I’ve recently been on some client projects involving online collaboration, or at least trying to get online collaboration happening. There are many reasons why online collaboration won’t work, and here’s 10 of them… and what we can do about it.
To set the scene a bit, these responses are geared to be read by ‘the client’, to educate and persuade them to embrace online collaboration. The scenarios can be applied to online applications like forums, wikis, and other internal groupware applications.
1. We already collaborate offline, so we don’t need to do it online
That’s great if you’re already collaborating. If you and your organisation’s staff already have a culture of sharing learnings and information, committing spontaneous acts of assistance and feedback, then online collaboration tools should actually help you do more of the same. Realistically, all the collaboration applications around should support existing activities like these, not replace them.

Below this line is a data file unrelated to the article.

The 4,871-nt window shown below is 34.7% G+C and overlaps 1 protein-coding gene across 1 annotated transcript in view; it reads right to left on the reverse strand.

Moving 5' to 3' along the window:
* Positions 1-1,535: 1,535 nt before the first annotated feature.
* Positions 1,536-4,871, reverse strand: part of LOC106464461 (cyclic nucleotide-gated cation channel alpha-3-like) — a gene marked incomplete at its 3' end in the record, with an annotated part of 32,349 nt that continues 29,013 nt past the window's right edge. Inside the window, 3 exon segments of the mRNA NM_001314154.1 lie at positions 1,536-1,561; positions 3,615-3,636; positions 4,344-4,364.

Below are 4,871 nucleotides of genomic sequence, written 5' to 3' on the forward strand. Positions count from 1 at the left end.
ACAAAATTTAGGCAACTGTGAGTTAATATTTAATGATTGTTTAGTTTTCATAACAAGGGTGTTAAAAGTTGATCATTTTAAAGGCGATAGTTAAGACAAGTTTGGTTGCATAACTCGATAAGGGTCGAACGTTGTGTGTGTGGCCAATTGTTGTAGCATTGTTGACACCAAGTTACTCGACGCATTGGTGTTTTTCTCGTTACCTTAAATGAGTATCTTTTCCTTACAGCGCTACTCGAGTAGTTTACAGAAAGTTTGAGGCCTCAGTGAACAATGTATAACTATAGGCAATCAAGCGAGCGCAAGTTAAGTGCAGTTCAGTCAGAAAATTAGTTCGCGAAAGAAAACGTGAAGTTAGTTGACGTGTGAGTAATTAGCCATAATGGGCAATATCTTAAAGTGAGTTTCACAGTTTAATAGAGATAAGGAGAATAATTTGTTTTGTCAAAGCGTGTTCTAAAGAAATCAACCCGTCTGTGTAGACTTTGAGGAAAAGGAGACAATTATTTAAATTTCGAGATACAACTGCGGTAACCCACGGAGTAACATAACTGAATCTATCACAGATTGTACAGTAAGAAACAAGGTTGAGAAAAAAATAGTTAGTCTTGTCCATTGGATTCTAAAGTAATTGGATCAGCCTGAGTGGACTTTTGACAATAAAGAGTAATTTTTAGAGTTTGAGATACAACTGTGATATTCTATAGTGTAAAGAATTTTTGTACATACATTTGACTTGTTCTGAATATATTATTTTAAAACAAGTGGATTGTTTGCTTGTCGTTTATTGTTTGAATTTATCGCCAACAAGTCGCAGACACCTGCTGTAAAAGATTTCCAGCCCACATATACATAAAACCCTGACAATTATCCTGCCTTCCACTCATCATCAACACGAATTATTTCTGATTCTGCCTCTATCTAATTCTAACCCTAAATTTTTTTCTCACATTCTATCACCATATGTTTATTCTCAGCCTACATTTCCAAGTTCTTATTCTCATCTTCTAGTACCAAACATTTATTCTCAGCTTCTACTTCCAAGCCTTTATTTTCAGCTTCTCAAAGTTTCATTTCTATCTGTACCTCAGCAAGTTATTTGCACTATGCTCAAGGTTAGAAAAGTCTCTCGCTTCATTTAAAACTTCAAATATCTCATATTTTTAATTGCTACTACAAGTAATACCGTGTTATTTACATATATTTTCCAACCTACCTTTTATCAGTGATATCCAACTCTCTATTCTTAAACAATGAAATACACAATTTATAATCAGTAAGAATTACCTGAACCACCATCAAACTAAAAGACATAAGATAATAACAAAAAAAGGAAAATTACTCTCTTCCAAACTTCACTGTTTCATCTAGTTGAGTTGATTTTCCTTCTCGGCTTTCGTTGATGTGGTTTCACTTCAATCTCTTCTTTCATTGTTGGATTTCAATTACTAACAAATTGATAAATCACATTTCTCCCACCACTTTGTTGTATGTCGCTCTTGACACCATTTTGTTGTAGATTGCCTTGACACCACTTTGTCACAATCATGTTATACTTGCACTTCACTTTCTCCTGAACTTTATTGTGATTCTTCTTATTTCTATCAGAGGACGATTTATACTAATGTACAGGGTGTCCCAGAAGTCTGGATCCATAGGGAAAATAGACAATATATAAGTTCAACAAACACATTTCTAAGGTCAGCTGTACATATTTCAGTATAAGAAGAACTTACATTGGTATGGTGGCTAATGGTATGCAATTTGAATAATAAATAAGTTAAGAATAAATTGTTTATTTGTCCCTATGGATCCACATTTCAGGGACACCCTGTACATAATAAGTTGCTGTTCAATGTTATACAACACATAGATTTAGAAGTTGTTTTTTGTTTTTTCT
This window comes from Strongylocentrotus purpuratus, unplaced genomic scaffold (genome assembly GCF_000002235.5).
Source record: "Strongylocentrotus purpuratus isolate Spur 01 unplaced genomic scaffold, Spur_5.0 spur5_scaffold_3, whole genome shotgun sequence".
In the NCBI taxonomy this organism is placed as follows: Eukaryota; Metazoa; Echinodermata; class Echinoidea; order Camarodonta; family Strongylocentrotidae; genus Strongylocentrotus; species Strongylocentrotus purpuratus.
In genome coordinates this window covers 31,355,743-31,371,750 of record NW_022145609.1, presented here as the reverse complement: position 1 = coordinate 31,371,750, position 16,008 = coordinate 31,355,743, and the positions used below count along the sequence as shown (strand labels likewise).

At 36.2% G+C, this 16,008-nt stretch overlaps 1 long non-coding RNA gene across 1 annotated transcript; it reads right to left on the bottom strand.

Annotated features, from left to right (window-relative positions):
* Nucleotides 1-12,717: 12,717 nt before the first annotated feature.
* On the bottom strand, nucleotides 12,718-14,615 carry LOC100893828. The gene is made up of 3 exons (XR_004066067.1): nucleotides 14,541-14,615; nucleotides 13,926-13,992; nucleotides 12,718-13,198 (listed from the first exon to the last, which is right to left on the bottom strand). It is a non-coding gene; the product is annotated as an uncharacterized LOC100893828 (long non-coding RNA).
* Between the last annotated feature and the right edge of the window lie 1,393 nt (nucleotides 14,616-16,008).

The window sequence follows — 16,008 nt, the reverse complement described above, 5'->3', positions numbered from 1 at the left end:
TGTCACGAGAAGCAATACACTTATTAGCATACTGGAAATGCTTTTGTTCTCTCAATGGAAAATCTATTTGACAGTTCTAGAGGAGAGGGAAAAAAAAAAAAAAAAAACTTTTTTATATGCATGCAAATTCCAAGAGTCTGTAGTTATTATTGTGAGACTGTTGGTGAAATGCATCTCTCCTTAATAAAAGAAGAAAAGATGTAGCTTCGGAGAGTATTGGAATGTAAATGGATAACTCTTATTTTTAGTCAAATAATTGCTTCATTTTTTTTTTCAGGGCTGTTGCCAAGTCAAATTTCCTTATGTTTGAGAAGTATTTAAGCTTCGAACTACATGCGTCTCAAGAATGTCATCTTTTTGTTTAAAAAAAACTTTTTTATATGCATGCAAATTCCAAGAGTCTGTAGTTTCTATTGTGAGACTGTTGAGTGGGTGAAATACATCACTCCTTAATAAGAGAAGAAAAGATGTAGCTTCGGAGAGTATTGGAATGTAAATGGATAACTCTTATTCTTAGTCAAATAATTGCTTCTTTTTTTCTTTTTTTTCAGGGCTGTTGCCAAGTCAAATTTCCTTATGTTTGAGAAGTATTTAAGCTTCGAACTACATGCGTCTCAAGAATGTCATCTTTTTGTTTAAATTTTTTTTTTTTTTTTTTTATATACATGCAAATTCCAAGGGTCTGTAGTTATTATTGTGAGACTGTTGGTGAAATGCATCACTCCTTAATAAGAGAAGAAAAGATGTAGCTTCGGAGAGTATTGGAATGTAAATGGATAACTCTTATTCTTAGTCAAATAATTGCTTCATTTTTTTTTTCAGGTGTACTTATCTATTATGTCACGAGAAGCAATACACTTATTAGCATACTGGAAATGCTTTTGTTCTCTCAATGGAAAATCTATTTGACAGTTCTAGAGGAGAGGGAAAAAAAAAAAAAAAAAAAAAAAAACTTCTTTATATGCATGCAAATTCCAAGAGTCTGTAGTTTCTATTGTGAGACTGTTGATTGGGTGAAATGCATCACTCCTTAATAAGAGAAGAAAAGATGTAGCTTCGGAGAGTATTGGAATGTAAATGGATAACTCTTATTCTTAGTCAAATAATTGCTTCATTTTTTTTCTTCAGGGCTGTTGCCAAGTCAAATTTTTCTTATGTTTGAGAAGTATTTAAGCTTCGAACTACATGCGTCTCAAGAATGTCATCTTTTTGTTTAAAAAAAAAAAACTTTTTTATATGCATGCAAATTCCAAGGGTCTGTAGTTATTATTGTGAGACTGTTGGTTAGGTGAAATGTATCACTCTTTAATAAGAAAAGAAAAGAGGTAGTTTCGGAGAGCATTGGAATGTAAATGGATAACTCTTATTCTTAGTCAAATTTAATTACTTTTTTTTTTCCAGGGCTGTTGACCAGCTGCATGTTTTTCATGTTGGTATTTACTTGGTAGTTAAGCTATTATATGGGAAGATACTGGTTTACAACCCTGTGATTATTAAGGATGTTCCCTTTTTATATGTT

2. No-one wants to be seen to not know the answer
A lot of online collaboration models rely on the assumption that everyone will be free to ask questions and have them answered. That’s fine if it’s part of a forum website with global reach (like Yahoo Answers), and with anonymous askers/answerers…but inside your own organisation? Who wants to look naive by asking ‘who looks after the Government client accounts’?
Solution? Give people the option to ask anonymously. This option could be set either at the user account level to apply to all questions, or at the point where the question is being entered. And if there are any instances where it’s possible to view all questions by a particular user account, it just wouldn’t show the ones tagged to be anonymous.
3. I – and my staff – won’t trust the content/answers/comments being posted